Let's go look at diamonds! There's so much to learn. Come on, Beau. Hurry up!
Now that we're engaged, it's time for the engagement rings, a sapphire one for Beau, a diamond one for me.
|Boots: Ecco; Skirt and purse: thrift; Belt: boutique; Overcoat, brooches, and earrings: vintage; Blouse: Reitmans; Ring: heirloom; Headband: Stylize|
Diamonds, that's what!
Okay, quick, get a shot of the outfit without the coat.
Now, hurry up. Let's go!
Get in the car. What are you waiting for?
This is so exciting.
While we're stuck in traffic because Beau's lost, I'll just entertain myself by admiring my fabulous brooches.
Sherman brooches. (Notice how they match my outfit?) They're worth about $100 each. I got the green one for $10 at the Salvation Army, and the pink one this week for $16 at a little thrift boutique. I knew it was a Sherman before I even turned it over. You know why?
I'm a GENIUS! That's why.
I played it cool, pretended I just thought it was pretty, and casually asked how much it was. Only after I bought it did I tell the shop lady about Sherman jewelry. I did feel a little guilty.
Look how my brooches throw rainbows on the ceiling of the car... as we sit in traffic because Beau's still lost.
I love sparkly things.
|Carlos, of Britton Diamonds|
This is Carlos, the friendly man who is giving us a tutorial on diamonds. He's trying to find some inclusions to show us. He says inclusions aren't such a big deal and we don't need to worry about them as much as some other things, like cut. Inclusions are natural in diamonds; imperfection is natural, something to keep in mind when thinking about humans too.
Given my recent post in which I use radiant orchids as a metaphor for the after effects of severe sexual abuse, I think it's kind of symbolic that this place is full of orchids, so beautiful but also so fragile and difficult to grow.
Beau has been so important in helping my "orchid" to bloom once more, so it's fitting that they're here as we learn how to pick a diamond for my engagement ring.
I'm not showing you my ring till I get it, but the metaphor of growth in love is in the ring too.
Carlos is also teaching us about diamond colour. The diamond on the left is an E, which means it's almost completely colourless. The diamond on the right is an H so just a little bit yellow. The E colour one is more rare and more expensive. Can you see the difference?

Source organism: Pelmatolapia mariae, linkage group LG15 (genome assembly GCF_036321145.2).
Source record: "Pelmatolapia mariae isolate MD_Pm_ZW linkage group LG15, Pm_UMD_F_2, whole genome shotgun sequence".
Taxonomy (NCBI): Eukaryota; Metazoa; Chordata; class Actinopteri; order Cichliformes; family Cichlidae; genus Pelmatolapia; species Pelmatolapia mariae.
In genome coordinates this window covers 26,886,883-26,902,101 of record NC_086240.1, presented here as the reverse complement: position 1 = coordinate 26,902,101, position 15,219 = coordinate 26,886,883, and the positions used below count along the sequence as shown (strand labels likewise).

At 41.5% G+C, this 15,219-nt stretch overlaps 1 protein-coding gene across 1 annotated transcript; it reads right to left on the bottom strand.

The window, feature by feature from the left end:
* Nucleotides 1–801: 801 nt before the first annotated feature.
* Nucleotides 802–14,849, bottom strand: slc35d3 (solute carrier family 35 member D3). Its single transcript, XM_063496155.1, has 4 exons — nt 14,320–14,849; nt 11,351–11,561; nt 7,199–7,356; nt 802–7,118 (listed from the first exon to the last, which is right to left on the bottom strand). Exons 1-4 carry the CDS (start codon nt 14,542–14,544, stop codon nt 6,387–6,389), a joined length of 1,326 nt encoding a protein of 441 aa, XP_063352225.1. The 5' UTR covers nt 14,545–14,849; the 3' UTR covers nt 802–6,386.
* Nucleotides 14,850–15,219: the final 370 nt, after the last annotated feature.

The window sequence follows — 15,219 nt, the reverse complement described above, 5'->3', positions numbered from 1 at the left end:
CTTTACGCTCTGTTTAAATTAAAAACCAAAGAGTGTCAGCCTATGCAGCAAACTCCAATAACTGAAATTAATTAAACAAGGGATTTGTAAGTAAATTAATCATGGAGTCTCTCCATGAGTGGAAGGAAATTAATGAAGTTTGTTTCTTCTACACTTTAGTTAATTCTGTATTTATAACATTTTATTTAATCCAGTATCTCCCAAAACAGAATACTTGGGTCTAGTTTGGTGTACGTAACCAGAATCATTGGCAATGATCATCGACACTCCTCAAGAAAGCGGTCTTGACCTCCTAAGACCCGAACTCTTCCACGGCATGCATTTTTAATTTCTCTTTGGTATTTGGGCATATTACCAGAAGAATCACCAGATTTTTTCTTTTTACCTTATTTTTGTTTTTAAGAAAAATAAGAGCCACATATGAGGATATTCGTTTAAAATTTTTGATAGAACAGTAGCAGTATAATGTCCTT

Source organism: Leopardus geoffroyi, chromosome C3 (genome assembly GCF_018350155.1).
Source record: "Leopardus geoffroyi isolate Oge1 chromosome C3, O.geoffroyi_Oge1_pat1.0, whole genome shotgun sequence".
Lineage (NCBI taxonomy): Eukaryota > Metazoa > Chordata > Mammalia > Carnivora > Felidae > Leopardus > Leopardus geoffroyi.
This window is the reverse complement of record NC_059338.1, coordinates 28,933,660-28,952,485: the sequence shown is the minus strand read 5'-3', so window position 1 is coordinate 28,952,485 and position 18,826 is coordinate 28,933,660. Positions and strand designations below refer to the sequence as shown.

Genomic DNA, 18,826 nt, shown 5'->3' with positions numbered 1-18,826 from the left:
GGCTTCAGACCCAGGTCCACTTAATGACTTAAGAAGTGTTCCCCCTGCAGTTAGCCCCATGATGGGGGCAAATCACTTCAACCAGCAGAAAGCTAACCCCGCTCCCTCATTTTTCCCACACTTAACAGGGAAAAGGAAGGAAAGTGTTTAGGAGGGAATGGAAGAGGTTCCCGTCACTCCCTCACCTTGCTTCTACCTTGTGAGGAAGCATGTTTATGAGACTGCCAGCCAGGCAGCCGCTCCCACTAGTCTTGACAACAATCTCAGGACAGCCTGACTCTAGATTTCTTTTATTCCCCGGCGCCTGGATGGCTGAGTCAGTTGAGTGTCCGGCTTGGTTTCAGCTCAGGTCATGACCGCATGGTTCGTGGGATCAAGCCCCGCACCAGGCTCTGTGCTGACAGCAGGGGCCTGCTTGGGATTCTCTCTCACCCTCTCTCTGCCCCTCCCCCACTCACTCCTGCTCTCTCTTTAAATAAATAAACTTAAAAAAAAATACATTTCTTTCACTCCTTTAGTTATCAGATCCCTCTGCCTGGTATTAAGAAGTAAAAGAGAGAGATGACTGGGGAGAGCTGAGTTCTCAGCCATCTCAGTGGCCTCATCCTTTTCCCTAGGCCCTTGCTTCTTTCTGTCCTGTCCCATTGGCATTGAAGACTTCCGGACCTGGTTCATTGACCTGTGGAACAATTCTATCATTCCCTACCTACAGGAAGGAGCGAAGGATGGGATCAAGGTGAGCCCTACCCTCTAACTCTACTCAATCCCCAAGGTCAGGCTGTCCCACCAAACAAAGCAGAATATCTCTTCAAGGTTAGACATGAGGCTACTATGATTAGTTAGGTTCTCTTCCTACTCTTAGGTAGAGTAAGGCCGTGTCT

Unless they're beside each other, you really can't, which is good, because no way can we afford an E.
Now I'm looking for "hearts and arrows" to see what a good cut looks like. A good cut has eight arrows on the top and eight hearts on the bottom.
Cut is more important than colour, and way more important than carat. Cut is what gives the diamond its sparkle and light play. Lots of people want a full carat diamond so cutters will cut them poorly just to make them weigh more. That's a waste of your money.
A carat sounds nice but does it look nice? That's what really matters.
Now I'm getting it! Does Carlos approve?
|My expression here is actually because one of the jewelers just asked how I became disabled. I told the truth: child abuse. I'm not the lying sort, and I'm on a bit of a mission to raise awareness of child abuse. It's tough but it's important.|
It's almost like it's not fun anymore.
So now we're on our way home, a little wiser and a little... confused.
How to pick? What to afford? What are our priorities?
The thing to remember is that it's all about love: enduring, tough, beautiful, bringing more light and colour to life. The diamond is a symbol of what's important. It's not the important thing itself.
But I'm still going to dream of diamonds tonight.
(A big shout out to Nicholle Mogavero, the Jewelry Nerd, for giving my own private, distance education on diamonds, and to, Becky, of Diamonds in the Library, for her advice too. I'm also linking this up to Shoe Shine on The Citizen Rosebud, and Visible Monday on Not Dead Yet.)